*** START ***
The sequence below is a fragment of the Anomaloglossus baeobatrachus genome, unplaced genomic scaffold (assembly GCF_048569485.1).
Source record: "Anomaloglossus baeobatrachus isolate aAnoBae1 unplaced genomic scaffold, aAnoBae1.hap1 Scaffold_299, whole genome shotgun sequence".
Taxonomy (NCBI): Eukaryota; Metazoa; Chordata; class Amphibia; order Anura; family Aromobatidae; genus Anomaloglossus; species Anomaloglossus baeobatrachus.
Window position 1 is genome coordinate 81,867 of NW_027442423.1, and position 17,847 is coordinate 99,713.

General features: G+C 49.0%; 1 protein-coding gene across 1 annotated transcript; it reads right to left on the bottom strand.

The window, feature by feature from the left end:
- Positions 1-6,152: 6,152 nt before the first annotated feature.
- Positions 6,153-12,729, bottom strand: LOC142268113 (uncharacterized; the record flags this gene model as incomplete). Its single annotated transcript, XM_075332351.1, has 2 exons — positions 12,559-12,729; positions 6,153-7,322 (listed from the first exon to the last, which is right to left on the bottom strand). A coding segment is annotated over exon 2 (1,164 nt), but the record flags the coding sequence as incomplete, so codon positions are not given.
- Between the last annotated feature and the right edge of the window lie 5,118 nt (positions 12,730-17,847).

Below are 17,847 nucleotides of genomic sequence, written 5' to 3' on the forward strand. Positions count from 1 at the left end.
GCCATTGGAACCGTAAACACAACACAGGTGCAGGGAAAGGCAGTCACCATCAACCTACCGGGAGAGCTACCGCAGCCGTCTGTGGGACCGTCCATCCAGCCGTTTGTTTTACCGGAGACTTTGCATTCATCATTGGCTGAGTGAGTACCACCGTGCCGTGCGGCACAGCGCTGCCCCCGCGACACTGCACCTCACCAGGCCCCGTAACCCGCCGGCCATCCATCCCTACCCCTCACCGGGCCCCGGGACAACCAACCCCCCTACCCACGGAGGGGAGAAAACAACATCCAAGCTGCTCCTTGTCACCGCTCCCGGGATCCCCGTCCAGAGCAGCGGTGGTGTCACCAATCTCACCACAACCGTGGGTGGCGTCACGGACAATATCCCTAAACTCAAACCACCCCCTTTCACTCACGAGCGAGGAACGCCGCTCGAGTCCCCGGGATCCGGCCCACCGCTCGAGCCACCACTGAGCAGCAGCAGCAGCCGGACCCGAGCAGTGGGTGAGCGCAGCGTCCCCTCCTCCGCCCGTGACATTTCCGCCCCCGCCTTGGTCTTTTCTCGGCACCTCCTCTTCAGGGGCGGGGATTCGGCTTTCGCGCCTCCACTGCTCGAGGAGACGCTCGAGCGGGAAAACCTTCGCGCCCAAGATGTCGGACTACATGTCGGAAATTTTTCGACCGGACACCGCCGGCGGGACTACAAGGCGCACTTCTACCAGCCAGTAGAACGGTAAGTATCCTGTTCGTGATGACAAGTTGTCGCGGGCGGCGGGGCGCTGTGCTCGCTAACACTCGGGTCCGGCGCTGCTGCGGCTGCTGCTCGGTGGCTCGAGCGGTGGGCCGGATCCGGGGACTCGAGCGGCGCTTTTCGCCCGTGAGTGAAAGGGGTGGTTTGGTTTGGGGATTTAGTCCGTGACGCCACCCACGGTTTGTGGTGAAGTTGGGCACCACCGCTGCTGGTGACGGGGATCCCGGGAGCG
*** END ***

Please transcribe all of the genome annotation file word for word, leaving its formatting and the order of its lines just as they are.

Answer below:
The sequence below is a fragment of the Anomaloglossus baeobatrachus genome, unplaced genomic scaffold (assembly GCF_048569485.1).
Source record: "Anomaloglossus baeobatrachus isolate aAnoBae1 unplaced genomic scaffold, aAnoBae1.hap1 Scaffold_299, whole genome shotgun sequence".
Taxonomy (NCBI): Eukaryota; Metazoa; Chordata; class Amphibia; order Anura; family Aromobatidae; genus Anomaloglossus; species Anomaloglossus baeobatrachus.
Window position 1 is genome coordinate 81,867 of NW_027442423.1, and position 17,847 is coordinate 99,713.

General features: G+C 49.0%; 1 protein-coding gene across 1 annotated transcript; it reads right to left on the bottom strand.

The window, feature by feature from the left end:
- Positions 1-6,152: 6,152 nt before the first annotated feature.
- Positions 6,153-12,729, bottom strand: LOC142268113 (uncharacterized; the record flags this gene model as incomplete). Its single annotated transcript, XM_075332351.1, has 2 exons — positions 12,559-12,729; positions 6,153-7,322 (listed from the first exon to the last, which is right to left on the bottom strand). A coding segment is annotated over exon 2 (1,164 nt), but the record flags the coding sequence as incomplete, so codon positions are not given.
- Between the last annotated feature and the right edge of the window lie 5,118 nt (positions 12,730-17,847).

Below are 17,847 nucleotides of genomic sequence, written 5' to 3' on the forward strand. Positions count from 1 at the left end.
GCCATTGGAACCGTAAACACAACACAGGTGCAGGGAAAGGCAGTCACCATCAACCTACCGGGAGAGCTACCGCAGCCGTCTGTGGGACCGTCCATCCAGCCGTTTGTTTTACCGGAGACTTTGCATTCATCATTGGCTGAGTGAGTACCACCGTGCCGTGCGGCACAGCGCTGCCCCCGCGACACTGCACCTCACCAGGCCCCGTAACCCGCCGGCCATCCATCCCTACCCCTCACCGGGCCCCGGGACAACCAACCCCCCTACCCACGGAGGGGAGAAAACAACATCCAAGCTGCTCCTTGTCACCGCTCCCGGGATCCCCGTCCAGAGCAGCGGTGGTGTCACCAATCTCACCACAACCGTGGGTGGCGTCACGGACAATATCCCTAAACTCAAACCACCCCCTTTCACTCACGAGCGAGGAACGCCGCTCGAGTCCCCGGGATCCGGCCCACCGCTCGAGCCACCACTGAGCAGCAGCAGCAGCCGGACCCGAGCAGTGGGTGAGCGCAGCGTCCCCTCCTCCGCCCGTGACATTTCCGCCCCCGCCTTGGTCTTTTCTCGGCACCTCCTCTTCAGGGGCGGGGATTCGGCTTTCGCGCCTCCACTGCTCGAGGAGACGCTCGAGCGGGAAAACCTTCGCGCCCAAGATGTCGGACTACATGTCGGAAATTTTTCGACCGGACACCGCCGGCGGGACTACAAGGCGCACTTCTACCAGCCAGTAGAACGGTAAGTATCCTGTTCGTGATGACAAGTTGTCGCGGGCGGCGGGGCGCTGTGCTCGCTAACACTCGGGTCCGGCGCTGCTGCGGCTGCTGCTCGGTGGCTCGAGCGGTGGGCCGGATCCGGGGACTCGAGCGGCGCTTTTCGCCCGTGAGTGAAAGGGGTGGTTTGGTTTGGGGATTTAGTCCGTGACGCCACCCACGGTTTGTGGTGAAGTTGGGCACCACCGCTGCTGGTGACGGGGATCCCGGGAGCG